A U.S.D.C. summons is a formal court document, which usually is accompanied by the complaint, notifying the defendant a lawsuit has been filed. U.S.D.C Summons issued by the court usually has a complaint and exhibits which are required to be served on all defendants.
A complaint is a statement of the jurisdiction of the court, the allegations constituting the cause of action, and a demand for judgment. This is the first or initial pleading on the part of the plaintiff.
Service of a summons and complaint may be effected within any judicial district in the United States subject to constitutional and statutory restraints.
Upon presentation by the plaintiff, the summons is signed by the clerk of the court and issued to the plaintiff.
The summons and complaint may be served by a Private Process Server who is not a party and is at least 18 years old. Service is effected by the U.S. Marshal only when specifically ordered by the court. In general, such court-ordered service will be limited to cases where the plaintiff is authorized by the court to proceed in forma pauperis, under 28 USC 1915, or as a seaman, under 28 USC 1916. However, in any case, the court has discretion to order service by the U.S. Marshal.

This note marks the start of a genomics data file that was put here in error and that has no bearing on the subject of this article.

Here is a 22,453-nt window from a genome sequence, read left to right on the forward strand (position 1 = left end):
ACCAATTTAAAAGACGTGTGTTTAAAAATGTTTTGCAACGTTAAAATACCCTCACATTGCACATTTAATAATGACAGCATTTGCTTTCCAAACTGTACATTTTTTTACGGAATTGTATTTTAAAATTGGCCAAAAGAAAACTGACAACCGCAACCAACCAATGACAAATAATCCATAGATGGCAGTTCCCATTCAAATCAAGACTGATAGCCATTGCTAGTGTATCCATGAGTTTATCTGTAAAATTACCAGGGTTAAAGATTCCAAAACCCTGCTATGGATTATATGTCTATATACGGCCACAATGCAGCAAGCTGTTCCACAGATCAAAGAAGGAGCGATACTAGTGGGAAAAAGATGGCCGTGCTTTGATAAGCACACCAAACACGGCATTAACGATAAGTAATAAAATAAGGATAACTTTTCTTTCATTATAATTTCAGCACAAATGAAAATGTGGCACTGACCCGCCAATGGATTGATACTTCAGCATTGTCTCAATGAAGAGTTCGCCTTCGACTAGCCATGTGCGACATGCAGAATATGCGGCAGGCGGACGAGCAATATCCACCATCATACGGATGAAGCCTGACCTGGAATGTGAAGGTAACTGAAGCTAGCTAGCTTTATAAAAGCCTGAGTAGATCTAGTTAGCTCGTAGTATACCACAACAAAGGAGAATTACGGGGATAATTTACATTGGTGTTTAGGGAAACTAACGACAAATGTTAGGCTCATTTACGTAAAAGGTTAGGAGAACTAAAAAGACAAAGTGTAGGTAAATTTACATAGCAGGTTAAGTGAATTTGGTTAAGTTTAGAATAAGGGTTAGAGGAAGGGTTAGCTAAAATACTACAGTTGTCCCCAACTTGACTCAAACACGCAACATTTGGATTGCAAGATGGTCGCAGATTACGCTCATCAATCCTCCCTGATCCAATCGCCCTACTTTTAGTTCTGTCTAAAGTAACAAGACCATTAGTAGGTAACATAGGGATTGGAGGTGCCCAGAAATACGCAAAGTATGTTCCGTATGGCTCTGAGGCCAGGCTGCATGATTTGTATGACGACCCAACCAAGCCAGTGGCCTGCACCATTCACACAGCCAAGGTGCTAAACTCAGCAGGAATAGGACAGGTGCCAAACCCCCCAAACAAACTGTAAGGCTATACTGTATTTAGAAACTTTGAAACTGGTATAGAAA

When the party seeking process serving services is the United States, the U.S. Marshal is no longer required to effect service. The United States, like other civil litigants, is expected to use individuals who are at least 18 years old and not parties to serve its summons and complaints. Because service by the U.S. Marshal may continue to be appropriate in certain cases, the Marshal will normally consult with the U.S. attorney about whether the former should continue to effect service of a summons and complaint on behalf of the United States.